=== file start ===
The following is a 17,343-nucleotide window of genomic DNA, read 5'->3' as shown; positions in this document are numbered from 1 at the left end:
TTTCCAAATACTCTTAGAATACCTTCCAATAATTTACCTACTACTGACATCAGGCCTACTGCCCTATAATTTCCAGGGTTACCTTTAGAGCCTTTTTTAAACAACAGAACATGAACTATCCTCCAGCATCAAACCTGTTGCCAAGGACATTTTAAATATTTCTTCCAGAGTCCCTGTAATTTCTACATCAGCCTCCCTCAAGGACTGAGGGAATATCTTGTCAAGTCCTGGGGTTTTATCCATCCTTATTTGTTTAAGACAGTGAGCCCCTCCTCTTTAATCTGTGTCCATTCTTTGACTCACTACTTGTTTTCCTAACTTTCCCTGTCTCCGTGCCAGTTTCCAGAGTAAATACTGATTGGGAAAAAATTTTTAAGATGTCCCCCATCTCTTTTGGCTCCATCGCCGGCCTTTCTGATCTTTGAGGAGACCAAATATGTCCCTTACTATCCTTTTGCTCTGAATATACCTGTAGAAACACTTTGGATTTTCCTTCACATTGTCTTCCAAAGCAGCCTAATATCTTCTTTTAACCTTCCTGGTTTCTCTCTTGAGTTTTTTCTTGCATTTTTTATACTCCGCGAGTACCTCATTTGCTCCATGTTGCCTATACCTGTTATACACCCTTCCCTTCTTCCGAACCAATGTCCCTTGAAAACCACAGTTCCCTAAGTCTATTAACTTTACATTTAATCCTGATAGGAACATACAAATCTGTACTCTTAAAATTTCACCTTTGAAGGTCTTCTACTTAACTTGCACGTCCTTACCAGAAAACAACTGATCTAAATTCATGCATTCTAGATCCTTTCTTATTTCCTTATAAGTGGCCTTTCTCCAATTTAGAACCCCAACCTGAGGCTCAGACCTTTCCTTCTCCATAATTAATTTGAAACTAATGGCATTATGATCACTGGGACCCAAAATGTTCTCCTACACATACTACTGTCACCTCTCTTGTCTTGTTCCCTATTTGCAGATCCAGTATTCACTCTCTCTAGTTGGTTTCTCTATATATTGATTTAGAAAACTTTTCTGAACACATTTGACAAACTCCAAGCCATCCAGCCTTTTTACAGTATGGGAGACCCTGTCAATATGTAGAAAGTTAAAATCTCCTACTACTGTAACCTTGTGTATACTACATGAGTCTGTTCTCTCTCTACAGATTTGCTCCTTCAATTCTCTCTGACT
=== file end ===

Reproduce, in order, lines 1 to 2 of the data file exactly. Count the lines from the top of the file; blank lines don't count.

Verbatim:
The following is a 17,343-nucleotide window of genomic DNA, read 5'->3' as shown; positions in this document are numbered from 1 at the left end:
TTTCCAAATACTCTTAGAATACCTTCCAATAATTTACCTACTACTGACATCAGGCCTACTGCCCTATAATTTCCAGGGTTACCTTTAGAGCCTTTTTTAAACAACAGAACATGAACTATCCTCCAGCATCAAACCTGTTGCCAAGGACATTTTAAATATTTCTTCCAGAGTCCCTGTAATTTCTACATCAGCCTCCCTCAAGGACTGAGGGAATATCTTGTCAAGTCCTGGGGTTTTATCCATCCTTATTTGTTTAAGACAGTGAGCCCCTCCTCTTTAATCTGTGTCCATTCTTTGACTCACTACTTGTTTTCCTAACTTTCCCTGTCTCCGTGCCAGTTTCCAGAGTAAATACTGATTGGGAAAAAATTTTTAAGATGTCCCCCATCTCTTTTGGCTCCATCGCCGGCCTTTCTGATCTTTGAGGAGACCAAATATGTCCCTTACTATCCTTTTGCTCTGAATATACCTGTAGAAACACTTTGGATTTTCCTTCACATTGTCTTCCAAAGCAGCCTAATATCTTCTTTTAACCTTCCTGGTTTCTCTCTTGAGTTTTTTCTTGCATTTTTTATACTCCGCGAGTACCTCATTTGCTCCATGTTGCCTATACCTGTTATACACCCTTCCCTTCTTCCGAACCAATGTCCCTTGAAAACCACAGTTCCCTAAGTCTATTAACTTTACATTTAATCCTGATAGGAACATACAAATCTGTACTCTTAAAATTTCACCTTTGAAGGTCTTCTACTTAACTTGCACGTCCTTACCAGAAAACAACTGATCTAAATTCATGCATTCTAGATCCTTTCTTATTTCCTTATAAGTGGCCTTTCTCCAATTTAGAACCCCAACCTGAGGCTCAGACCTTTCCTTCTCCATAATTAATTTGAAACTAATGGCATTATGATCACTGGGACCCAAAATGTTCTCCTACACATACTACTGTCACCTCTCTTGTCTTGTTCCCTATTTGCAGATCCAGTATTCACTCTCTCTAGTTGGTTTCTCTATATATTGATTTAGAAAACTTTTCTGAACACATTTGACAAACTCCAAGCCATCCAGCCTTTTTACAGTATGGGAGACCCTGTCAATATGTAGAAAGTTAAAATCTCCTACTACTGTAACCTTGTGTATACTACATGAGTCTGTTCTCTCTCTACAGATTTGCTCCTTCAATTCTCTCTGACT